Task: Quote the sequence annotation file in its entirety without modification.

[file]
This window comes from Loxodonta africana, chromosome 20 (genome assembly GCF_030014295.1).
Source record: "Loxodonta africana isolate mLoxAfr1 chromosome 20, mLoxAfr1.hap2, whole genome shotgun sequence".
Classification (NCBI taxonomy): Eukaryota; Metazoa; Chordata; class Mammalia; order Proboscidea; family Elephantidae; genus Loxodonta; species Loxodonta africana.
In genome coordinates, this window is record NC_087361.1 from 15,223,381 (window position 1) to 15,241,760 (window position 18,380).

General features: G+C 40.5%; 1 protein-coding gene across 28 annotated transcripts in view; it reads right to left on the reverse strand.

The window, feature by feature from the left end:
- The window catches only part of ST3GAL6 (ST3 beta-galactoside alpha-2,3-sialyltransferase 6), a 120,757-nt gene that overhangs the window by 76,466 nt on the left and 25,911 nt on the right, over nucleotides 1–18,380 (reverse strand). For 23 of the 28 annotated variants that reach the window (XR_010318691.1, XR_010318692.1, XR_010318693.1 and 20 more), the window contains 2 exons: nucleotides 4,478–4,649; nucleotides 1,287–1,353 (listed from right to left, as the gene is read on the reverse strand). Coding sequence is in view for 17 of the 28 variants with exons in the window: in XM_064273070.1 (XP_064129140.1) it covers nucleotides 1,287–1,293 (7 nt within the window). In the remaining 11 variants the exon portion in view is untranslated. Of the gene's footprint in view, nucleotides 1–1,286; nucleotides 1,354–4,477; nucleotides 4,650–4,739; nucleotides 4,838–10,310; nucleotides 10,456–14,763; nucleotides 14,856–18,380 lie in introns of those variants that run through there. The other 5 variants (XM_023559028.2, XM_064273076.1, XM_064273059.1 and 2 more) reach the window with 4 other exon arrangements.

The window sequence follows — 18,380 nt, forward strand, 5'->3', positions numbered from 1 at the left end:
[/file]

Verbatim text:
This window comes from Loxodonta africana, chromosome 20 (genome assembly GCF_030014295.1).
Source record: "Loxodonta africana isolate mLoxAfr1 chromosome 20, mLoxAfr1.hap2, whole genome shotgun sequence".
Classification (NCBI taxonomy): Eukaryota; Metazoa; Chordata; class Mammalia; order Proboscidea; family Elephantidae; genus Loxodonta; species Loxodonta africana.
In genome coordinates, this window is record NC_087361.1 from 15,223,381 (window position 1) to 15,241,760 (window position 18,380).

General features: G+C 40.5%; 1 protein-coding gene across 28 annotated transcripts in view; it reads right to left on the reverse strand.

The window, feature by feature from the left end:
- The window catches only part of ST3GAL6 (ST3 beta-galactoside alpha-2,3-sialyltransferase 6), a 120,757-nt gene that overhangs the window by 76,466 nt on the left and 25,911 nt on the right, over nucleotides 1–18,380 (reverse strand). For 23 of the 28 annotated variants that reach the window (XR_010318691.1, XR_010318692.1, XR_010318693.1 and 20 more), the window contains 2 exons: nucleotides 4,478–4,649; nucleotides 1,287–1,353 (listed from right to left, as the gene is read on the reverse strand). Coding sequence is in view for 17 of the 28 variants with exons in the window: in XM_064273070.1 (XP_064129140.1) it covers nucleotides 1,287–1,293 (7 nt within the window). In the remaining 11 variants the exon portion in view is untranslated. Of the gene's footprint in view, nucleotides 1–1,286; nucleotides 1,354–4,477; nucleotides 4,650–4,739; nucleotides 4,838–10,310; nucleotides 10,456–14,763; nucleotides 14,856–18,380 lie in introns of those variants that run through there. The other 5 variants (XM_023559028.2, XM_064273076.1, XM_064273059.1 and 2 more) reach the window with 4 other exon arrangements.

The window sequence follows — 18,380 nt, forward strand, 5'->3', positions numbered from 1 at the left end: